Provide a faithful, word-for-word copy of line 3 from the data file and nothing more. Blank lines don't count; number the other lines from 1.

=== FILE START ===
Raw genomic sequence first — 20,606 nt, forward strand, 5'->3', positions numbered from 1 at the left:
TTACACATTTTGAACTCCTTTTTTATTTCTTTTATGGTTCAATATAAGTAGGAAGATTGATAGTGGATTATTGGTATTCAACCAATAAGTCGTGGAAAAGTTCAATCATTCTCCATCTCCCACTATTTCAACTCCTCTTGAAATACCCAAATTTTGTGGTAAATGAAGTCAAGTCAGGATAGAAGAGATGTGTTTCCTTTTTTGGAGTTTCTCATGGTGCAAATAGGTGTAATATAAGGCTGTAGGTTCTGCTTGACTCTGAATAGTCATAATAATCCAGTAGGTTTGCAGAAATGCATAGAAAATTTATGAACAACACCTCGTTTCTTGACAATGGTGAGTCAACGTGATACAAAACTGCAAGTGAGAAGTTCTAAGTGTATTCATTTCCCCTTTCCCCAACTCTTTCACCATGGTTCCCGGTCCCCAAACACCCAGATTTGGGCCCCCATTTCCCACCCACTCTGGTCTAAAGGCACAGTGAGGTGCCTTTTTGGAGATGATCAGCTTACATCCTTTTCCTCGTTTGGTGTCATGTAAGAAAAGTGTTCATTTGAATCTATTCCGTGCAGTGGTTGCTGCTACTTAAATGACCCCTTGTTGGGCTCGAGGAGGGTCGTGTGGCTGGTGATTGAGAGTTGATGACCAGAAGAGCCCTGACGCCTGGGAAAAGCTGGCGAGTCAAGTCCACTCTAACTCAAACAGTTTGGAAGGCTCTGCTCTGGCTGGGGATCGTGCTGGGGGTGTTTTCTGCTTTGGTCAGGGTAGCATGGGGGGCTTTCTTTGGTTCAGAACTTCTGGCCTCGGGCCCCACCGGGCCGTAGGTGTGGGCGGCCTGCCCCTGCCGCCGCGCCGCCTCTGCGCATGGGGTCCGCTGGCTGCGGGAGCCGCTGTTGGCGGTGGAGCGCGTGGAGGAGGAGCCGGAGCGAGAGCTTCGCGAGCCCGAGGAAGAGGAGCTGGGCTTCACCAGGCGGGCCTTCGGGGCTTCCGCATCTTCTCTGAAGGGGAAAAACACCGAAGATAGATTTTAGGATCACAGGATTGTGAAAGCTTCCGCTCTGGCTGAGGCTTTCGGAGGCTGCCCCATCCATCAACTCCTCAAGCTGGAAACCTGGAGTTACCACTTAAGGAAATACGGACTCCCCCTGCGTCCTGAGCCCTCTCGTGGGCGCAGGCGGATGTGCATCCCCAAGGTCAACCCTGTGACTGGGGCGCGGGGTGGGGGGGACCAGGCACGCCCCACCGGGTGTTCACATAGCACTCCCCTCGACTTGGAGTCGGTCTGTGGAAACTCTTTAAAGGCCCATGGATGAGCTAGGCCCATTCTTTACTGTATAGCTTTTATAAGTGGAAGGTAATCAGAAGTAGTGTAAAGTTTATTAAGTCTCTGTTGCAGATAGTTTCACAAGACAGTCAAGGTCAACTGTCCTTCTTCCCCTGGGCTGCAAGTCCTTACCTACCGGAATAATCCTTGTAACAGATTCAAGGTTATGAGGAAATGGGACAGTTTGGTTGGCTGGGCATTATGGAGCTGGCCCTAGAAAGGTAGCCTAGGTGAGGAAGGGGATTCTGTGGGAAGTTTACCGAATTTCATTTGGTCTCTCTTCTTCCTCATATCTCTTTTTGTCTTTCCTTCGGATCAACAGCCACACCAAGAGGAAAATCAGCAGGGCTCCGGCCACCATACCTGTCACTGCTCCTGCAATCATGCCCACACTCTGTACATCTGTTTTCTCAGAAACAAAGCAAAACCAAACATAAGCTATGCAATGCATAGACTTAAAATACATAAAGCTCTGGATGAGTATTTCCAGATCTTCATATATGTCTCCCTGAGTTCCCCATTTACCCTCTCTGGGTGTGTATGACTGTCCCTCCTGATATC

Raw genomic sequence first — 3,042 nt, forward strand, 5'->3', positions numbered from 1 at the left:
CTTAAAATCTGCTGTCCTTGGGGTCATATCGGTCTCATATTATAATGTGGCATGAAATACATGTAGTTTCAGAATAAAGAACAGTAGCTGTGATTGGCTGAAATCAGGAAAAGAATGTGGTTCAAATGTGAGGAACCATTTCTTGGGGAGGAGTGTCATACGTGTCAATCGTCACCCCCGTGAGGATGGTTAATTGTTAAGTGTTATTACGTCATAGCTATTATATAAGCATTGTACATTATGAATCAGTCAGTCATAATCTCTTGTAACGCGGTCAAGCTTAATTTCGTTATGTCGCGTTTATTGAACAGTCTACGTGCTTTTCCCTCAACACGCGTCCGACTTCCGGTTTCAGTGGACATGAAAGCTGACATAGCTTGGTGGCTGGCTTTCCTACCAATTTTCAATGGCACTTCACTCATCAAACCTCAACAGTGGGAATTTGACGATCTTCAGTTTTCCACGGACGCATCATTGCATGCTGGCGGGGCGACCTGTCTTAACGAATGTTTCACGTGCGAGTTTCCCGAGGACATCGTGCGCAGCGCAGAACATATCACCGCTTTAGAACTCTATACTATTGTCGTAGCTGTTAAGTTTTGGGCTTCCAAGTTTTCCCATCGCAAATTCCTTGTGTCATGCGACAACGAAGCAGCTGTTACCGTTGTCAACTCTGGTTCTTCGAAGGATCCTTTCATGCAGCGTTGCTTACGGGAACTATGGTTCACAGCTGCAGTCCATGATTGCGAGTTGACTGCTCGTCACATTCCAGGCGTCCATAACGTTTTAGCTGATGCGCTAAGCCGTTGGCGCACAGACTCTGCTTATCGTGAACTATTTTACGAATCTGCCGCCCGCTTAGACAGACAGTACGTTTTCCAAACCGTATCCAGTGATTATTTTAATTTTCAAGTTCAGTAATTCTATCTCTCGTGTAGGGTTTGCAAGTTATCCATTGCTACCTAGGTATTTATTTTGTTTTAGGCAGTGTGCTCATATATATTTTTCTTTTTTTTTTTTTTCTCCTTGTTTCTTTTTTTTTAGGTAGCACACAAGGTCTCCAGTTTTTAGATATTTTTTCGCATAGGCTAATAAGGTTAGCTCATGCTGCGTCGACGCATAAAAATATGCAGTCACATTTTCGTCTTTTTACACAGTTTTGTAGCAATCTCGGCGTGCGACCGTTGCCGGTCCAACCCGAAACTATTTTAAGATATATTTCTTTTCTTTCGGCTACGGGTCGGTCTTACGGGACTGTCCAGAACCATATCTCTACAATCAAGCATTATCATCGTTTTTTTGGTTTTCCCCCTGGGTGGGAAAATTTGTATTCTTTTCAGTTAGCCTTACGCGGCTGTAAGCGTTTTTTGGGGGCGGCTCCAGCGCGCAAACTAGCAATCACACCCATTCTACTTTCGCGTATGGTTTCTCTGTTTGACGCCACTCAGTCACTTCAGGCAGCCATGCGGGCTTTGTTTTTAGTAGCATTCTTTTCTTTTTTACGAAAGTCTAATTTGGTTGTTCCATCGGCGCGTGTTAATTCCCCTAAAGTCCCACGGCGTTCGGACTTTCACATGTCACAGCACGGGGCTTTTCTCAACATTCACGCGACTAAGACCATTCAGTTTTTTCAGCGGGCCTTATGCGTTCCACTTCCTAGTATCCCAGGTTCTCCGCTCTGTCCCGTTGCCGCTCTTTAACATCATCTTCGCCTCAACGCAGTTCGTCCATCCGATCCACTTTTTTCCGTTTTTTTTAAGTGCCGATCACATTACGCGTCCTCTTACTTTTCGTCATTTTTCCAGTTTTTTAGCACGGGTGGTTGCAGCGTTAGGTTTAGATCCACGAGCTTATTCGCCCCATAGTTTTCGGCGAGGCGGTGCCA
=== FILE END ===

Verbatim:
Raw genomic sequence first — 3,042 nt, forward strand, 5'->3', positions numbered from 1 at the left: